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OWEN, THOMAS (1557–1618), jesuit, born in Hampshire in 1567, studied humanities at Douay, and law at Paris, and entered the Society of Jesus at Lyons in 1579. Afterwards he taught rhetoric and philosophy at Tournon, where he became prefect of studies and spiritual director. Eventually he was summoned to Rome, and appointed, first, confessor, and then minister in the English College. Father Robert Parsons [q. v.], on his deathbed in 1610, made a request to the father-general, Claudius Aquaviva, that Owen might succeed him in the office of rector of the college and prefect of the English mission. The recommendation was adopted, and Owen held those offices until his death on 6 Dec. 1618. A status of the English College at Rome for 1613 says that Thomas Owen and his brother Cyprian were of a very ancient catholic house. Owen was the author of the following translations from the French: 1. 'A Letter of a Catholike Man beyond the Seas, written to his Friend in England, inclvding another of Peter Coton, Priest, of the Society of Iesus, to the Queene Regent of France . . . Tovching the imputation of the death of Henry the IHI, late K. of France, to Priests, Iesuites, or Catholicke Doctrine' [St. Omer], 1610, 8vo. The 'Catholike Man' subscribes himself T. A. — Audoenus, being the latinised form of Owen. 2. 'The Copie of a Letter sent from Paris to the Reverend Fathers of the Society of Iesus who live in England. Contayning an Answere to the Calumniations of Anti-Coton against the same Society in generall, and Fa. Coton in particuler [St. Omer], 1611, 4to. 3. 'Cardinal Perron's Letter to Isaac Casaubon,' St. Omer, 1612.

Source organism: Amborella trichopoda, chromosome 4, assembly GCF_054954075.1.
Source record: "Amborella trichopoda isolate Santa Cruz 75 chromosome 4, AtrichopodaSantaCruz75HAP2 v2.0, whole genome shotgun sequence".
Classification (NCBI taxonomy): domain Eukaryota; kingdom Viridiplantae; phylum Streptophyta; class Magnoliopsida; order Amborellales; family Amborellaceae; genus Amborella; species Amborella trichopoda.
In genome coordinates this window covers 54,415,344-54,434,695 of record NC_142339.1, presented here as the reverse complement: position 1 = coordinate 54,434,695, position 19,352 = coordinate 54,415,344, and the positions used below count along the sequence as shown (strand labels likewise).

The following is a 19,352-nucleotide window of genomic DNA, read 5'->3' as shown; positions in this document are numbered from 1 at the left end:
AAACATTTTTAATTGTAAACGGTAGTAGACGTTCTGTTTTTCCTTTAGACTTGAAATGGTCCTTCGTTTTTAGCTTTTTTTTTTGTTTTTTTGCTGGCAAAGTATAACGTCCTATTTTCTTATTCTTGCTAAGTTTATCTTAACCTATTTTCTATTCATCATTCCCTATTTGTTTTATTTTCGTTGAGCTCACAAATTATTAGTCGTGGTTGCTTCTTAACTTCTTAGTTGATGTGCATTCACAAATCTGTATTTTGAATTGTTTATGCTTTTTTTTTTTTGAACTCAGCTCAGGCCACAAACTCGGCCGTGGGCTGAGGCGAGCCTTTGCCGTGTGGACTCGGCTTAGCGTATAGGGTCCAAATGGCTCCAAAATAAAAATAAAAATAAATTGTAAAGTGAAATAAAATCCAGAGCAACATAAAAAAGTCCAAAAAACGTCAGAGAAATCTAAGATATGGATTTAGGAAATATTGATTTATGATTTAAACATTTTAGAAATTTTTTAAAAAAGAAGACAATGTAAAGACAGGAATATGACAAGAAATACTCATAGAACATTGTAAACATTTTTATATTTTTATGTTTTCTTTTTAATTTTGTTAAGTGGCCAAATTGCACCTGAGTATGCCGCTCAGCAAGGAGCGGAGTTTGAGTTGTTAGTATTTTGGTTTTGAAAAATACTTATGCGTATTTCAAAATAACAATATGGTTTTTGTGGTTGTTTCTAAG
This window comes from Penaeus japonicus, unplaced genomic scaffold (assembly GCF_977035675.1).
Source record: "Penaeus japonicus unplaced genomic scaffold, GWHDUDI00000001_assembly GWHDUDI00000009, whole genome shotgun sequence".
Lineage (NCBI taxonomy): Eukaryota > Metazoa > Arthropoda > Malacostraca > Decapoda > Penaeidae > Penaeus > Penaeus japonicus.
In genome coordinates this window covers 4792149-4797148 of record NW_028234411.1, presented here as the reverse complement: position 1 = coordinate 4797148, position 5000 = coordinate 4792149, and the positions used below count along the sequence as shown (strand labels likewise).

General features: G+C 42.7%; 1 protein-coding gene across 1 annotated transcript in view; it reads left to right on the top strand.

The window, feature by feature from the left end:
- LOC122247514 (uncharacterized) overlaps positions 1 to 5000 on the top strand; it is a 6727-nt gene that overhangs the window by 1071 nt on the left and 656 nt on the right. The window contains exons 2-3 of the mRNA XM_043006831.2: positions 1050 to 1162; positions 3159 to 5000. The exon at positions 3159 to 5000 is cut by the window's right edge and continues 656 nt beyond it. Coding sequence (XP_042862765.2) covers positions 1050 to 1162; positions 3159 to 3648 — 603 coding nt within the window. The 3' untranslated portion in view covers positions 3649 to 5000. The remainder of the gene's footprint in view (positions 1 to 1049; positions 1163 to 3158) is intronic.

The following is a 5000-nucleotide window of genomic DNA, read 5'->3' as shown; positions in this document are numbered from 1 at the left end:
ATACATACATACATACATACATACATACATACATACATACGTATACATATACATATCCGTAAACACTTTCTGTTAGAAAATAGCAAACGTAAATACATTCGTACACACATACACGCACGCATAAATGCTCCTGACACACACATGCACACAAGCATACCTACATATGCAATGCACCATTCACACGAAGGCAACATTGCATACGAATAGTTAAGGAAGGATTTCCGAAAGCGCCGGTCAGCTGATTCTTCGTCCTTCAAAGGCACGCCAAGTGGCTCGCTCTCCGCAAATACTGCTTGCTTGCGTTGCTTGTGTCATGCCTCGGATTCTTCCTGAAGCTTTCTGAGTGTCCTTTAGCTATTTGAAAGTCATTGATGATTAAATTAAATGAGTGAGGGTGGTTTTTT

[De Backer's Bibl. des Ecrivains de la Compagnie de Jesus, ii. 1663; Dodd's Church Hist. ii. 417; Douay Diaries, p. 435; Foley's Records, vi. 531, 777, vii. 562; Oliver's Jesuit Collections, p. 153; Southwell's Bibl. Scriptorum Soc. Jesu, p. 764.]

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